Busy with the business of surviving daily life with two young children, I don't usually have time to think, let alone worry, about the whole nature versus nurture debate. Then a very dear and childless friend came to visit and over the course of dinner, far too casually stated that each of my daughters were experiencing different childhoods, based on the way I responded to and treated them. He argued it was far from equal.
Having stumbled up in a male-dominated family who never seemed quite sure how to cope with a girl, I vehemently disagreed with my friend, who I learned had coined his theories from the psychologist Oliver James's book How to Survive Family Life. I defended my conviction, saying that when it came to my children both my husband and I treated them equally and fairly. The discussion was closed, but it was too late; doubt had set in.
I knew he was right. My friend returned to his uncomplicated childless life, leaving me with a secret terror of what terrible and permanent damage I could be inflicting on my girls simply by the way I relate to them. And there it remains, festering in the back of my mind, ever reminding me of the huge responsibility I took on when I signed up for parenthood. The burden of being almost entirely accountable for one's children's psychological and social development is heavy indeed. I can't believe that any of these academics who subscribe to the theory that nurture is infinitely more moulding than nature actually live and breathe kids on a daily basis.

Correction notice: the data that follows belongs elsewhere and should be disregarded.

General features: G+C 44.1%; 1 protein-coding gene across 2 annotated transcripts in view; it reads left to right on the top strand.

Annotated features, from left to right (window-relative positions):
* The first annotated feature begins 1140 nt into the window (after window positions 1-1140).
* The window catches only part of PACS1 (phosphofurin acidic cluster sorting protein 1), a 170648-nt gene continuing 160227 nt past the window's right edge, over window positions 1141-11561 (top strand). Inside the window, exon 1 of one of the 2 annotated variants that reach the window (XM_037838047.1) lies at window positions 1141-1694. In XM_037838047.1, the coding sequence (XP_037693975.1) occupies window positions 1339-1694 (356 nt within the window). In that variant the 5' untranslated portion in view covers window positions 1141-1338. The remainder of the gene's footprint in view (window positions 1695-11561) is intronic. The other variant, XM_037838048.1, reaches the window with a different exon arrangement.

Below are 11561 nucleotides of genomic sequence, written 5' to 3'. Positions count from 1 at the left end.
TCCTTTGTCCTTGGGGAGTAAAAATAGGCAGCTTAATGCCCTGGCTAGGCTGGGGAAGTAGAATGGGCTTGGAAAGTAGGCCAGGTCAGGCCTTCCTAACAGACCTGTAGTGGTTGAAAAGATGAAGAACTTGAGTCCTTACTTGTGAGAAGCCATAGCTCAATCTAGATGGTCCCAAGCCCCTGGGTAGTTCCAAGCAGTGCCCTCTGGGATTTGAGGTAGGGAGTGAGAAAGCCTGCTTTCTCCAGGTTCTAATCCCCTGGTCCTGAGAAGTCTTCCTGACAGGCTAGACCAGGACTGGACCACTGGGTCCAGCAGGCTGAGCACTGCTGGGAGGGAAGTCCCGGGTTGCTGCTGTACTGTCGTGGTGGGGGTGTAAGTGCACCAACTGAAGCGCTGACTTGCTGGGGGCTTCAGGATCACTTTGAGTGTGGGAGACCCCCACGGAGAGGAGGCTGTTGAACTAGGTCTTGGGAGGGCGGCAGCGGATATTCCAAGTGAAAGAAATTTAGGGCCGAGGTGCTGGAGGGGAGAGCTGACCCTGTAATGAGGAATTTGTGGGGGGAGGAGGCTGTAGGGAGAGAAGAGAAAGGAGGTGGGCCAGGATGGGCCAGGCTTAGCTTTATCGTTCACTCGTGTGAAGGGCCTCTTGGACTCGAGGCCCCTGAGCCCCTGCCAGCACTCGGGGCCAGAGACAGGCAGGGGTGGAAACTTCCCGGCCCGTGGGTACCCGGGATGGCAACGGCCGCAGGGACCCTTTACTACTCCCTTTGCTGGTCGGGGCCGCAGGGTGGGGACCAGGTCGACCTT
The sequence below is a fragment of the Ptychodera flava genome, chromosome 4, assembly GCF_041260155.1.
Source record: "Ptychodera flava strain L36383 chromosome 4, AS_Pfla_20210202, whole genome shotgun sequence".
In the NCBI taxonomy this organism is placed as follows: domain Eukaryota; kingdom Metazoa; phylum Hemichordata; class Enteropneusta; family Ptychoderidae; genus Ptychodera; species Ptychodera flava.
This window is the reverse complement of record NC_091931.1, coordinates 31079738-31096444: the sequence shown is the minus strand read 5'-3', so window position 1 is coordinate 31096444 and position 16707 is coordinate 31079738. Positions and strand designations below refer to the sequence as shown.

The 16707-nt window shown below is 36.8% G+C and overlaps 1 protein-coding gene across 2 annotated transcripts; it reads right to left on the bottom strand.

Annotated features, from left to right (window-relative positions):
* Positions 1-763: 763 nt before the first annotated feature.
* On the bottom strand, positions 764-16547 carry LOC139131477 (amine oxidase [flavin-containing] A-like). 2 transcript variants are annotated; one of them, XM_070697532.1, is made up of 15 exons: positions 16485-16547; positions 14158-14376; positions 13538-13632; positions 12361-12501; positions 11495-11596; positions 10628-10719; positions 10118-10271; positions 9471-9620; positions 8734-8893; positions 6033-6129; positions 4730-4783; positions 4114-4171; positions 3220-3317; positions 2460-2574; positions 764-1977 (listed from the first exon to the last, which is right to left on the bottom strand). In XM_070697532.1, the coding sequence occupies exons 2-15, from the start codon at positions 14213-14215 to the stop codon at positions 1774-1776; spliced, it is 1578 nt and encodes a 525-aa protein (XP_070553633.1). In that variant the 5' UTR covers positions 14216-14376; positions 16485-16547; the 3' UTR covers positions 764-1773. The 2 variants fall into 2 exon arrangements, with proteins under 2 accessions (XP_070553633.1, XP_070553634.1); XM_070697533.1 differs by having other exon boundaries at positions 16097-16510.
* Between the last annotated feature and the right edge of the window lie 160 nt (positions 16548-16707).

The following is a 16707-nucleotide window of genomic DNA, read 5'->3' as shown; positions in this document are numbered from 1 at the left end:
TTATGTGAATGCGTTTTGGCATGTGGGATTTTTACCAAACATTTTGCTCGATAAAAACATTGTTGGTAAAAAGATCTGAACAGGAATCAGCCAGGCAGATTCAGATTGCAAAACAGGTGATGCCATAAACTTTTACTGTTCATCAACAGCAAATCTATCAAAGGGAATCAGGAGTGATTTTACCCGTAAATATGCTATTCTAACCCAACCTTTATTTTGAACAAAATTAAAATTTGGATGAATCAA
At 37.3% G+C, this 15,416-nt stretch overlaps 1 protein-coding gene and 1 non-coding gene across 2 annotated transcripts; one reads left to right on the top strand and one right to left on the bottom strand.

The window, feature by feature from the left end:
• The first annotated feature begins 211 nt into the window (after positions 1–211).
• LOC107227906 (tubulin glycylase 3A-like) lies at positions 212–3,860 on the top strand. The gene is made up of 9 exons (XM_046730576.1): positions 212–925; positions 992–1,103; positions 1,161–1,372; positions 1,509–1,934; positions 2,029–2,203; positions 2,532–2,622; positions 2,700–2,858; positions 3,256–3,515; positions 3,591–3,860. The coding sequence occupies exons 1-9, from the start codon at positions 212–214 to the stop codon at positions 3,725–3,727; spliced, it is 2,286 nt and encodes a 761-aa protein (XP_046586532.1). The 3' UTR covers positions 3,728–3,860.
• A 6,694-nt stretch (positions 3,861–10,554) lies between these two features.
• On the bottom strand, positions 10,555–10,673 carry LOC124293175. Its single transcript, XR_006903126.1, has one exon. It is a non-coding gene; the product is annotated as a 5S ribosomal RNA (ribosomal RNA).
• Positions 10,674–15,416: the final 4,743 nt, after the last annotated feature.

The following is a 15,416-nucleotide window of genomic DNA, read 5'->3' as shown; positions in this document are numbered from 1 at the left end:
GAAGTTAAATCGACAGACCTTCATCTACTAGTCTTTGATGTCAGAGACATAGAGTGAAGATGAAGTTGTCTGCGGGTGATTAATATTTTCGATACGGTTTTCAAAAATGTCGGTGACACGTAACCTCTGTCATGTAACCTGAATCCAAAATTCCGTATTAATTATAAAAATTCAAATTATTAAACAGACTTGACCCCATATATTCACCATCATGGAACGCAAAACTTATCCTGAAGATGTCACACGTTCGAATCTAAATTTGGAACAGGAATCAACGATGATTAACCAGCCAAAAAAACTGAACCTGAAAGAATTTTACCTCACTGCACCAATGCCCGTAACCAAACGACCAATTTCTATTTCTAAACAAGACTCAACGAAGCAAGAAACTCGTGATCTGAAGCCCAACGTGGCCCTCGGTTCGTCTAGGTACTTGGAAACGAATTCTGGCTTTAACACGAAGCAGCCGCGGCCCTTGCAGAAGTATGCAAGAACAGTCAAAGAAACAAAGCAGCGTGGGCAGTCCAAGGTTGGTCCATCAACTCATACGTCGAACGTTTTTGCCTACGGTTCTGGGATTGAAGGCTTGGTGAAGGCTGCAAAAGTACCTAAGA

Attempting to sift through the concept that it's not so much my children who are different, but the way I treat them, I admit that the eldest definitely gets a harder time than the youngest. My trusted sisterhood of mums reassure me that this is because the youngest is my "baby" and my expectations of the eldest are far higher. While that is comforting, there is something else. According to a recent UK survey, one in six mums has a favourite child. It seems a notion too shocking for me to consider, but I will concede that I don't readily relate to the eldest's dreamy, not quite with-it character, which I am convinced was nature's rather than nurture's gift, whereas the youngest always seems so much more familiar to me. Tragically, the eldest has noticed. Just the other morning, she asked me why I tell her off more than the youngest. Of course, I argued that her behaviour causes the tickings off, but in truth, I don't know.
This nature versus nurture debate is chicken and egg to me and frankly, for my sake and the sake of every angst-ridden parent out there (including my dear friend, who has just qualified himself), I hope it stays that way.